Natural Gas Price Fundamental Daily Forecast – Short-Term Pullback Should Attract New Buyers
Natural gas futures are edging lower shortly before the regular opening on Friday as investors continue to assess the impact of yesterday’s government storage report that came in at the high end of estimates, triggering a steep break. Spot gas prices also retreated across most of the country. Natural Gas intelligence’s (NGI) Spot Gas National Average dropped 9.5 cents to $2.680.
At 11:38 GMT, June natural gas futures are trading $2.902, down $0.009 or -0.31%.
Forecasts calling for mild weather patterns over the next couple of weeks are also capping gains, but firm liquefied natural gas (LNG) demand is expected to underpin prices.
Energy Information Administration Weekly Storage Report
The U.S. Energy Information Administration (EIA) reported on Thursday that domestic supplies of natural gas rose by 15 billion cubic feet (Bcf) for the week ended April 23.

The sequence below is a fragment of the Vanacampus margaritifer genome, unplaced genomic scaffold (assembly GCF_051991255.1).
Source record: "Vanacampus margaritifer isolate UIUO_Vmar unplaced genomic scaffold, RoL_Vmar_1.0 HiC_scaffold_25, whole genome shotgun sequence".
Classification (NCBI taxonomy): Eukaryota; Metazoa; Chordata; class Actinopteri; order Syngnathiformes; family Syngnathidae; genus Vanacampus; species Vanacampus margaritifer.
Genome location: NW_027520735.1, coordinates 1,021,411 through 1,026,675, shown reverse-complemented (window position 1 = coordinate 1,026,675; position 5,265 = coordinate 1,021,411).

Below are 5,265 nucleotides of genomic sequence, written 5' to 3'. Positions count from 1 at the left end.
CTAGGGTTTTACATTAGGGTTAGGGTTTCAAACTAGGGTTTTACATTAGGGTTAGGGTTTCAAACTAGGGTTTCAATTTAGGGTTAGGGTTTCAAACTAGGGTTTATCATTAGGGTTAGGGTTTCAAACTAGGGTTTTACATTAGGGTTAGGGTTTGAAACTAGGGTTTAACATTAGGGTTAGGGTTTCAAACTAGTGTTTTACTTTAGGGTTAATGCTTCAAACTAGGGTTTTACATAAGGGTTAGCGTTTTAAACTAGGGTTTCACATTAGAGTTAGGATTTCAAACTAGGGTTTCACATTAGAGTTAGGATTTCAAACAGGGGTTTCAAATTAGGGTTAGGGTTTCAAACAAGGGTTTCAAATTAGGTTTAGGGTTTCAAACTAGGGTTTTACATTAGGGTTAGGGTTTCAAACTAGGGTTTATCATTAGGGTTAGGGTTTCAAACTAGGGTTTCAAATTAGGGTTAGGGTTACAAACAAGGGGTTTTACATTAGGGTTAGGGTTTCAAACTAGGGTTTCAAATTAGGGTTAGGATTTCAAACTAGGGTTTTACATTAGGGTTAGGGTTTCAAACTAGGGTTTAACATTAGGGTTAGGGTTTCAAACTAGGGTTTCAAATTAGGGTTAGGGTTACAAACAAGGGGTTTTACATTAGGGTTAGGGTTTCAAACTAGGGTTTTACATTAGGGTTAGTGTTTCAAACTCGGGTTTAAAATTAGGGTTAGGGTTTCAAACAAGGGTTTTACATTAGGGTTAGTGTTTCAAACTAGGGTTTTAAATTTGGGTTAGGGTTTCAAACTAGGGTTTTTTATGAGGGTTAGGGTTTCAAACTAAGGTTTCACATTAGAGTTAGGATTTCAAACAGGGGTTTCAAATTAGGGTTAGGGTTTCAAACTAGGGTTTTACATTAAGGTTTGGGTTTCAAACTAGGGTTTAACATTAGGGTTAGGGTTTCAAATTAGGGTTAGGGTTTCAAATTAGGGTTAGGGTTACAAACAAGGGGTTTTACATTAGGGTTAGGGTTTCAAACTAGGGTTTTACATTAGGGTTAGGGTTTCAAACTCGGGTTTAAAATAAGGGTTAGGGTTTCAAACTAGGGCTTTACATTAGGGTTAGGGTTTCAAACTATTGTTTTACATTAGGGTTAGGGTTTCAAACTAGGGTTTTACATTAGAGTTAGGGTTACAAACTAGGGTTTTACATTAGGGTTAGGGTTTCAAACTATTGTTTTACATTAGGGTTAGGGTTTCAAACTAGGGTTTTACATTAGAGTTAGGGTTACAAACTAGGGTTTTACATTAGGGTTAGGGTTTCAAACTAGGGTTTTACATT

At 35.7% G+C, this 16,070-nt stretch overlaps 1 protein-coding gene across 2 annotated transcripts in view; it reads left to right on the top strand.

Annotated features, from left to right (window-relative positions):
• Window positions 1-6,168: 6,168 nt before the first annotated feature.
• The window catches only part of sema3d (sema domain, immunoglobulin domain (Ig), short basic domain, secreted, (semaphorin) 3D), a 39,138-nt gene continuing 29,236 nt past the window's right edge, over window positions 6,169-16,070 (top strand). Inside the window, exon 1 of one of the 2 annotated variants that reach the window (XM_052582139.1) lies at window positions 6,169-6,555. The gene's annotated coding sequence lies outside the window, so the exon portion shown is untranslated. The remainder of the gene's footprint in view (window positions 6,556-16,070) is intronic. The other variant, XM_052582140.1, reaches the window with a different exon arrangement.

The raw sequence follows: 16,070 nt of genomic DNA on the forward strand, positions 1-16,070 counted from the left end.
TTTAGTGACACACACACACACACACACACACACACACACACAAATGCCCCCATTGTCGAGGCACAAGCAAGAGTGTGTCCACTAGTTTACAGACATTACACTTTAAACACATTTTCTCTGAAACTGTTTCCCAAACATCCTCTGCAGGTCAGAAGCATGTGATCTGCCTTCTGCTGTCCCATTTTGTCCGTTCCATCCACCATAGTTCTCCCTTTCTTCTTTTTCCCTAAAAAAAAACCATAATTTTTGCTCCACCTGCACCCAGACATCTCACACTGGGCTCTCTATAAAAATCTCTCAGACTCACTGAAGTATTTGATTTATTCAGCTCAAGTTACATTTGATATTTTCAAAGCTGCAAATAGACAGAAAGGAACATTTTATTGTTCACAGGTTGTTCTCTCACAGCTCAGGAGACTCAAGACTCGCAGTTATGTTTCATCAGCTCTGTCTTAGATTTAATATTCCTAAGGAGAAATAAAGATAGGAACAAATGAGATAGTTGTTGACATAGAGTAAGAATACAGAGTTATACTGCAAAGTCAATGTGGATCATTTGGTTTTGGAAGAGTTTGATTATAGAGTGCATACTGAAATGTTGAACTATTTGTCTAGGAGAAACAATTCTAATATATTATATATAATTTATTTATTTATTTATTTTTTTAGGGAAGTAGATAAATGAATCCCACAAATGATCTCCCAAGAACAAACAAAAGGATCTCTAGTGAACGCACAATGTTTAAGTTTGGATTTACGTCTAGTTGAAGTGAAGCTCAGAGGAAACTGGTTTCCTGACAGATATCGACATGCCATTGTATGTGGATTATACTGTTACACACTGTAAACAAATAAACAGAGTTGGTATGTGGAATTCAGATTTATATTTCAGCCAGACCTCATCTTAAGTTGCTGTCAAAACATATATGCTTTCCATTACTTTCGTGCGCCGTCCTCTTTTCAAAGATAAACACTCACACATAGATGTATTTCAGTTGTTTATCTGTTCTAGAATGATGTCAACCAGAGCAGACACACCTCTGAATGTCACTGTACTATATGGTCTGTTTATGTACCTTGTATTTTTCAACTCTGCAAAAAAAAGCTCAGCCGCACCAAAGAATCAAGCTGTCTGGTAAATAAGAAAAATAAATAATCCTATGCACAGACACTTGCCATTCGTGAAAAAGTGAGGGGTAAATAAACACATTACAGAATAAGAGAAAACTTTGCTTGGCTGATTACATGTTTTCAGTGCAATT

Total stocks now stand at 1.898 trillion cubic feet (Tcf), down 302 Bcf from a year ago and 40 Bcf below the five-year average, the government said.
Natural Gas Intelligence (NGI) reported ahead of the report, a Bloomberg survey of nine analysts produced injections estimates ranging from 6 Bcf to 19 Bcf, with a median build of 8 Bcf. Reuters polled 18 analysts, whose estimates ranged from an injection of 6 Bcf to 28 Bcf, with a median build of 9 Bcf. A Wall Street Journal poll also produced results within that range. NGI projected inventories would grow by 13 Bcf.
Short-Term Weather Outlook
NatGasWeather said the latest weather data gained some demand for the 15-day period. This is because of colder weather forecast for the middle of next week into the following week as late-season weather systems and associated cool shots sweep across the northern and central United States. However, added demand through colder trends this late in the heating season are not expected to translate to nearly as much demand compared to earlier in the year, according to NatGasWeather.
“In addition, we believe the natural gas markets would prefer hotter trends over colder trends, as this would suggest summer heat will arrive early instead of late.”
Prices could pull back over the short-run into support, but we may not see a change in trend on the move as buyers will likely welcome the pullback so that they can enter at more favorable price levels.
I think buying the dip will be the strategy moving forward since it’s a little too early in the season to chase higher prices.
Near-term bullish factors will be a more consistent decline in production, stronger power burns and an early return of hotter-than-usual temperatures.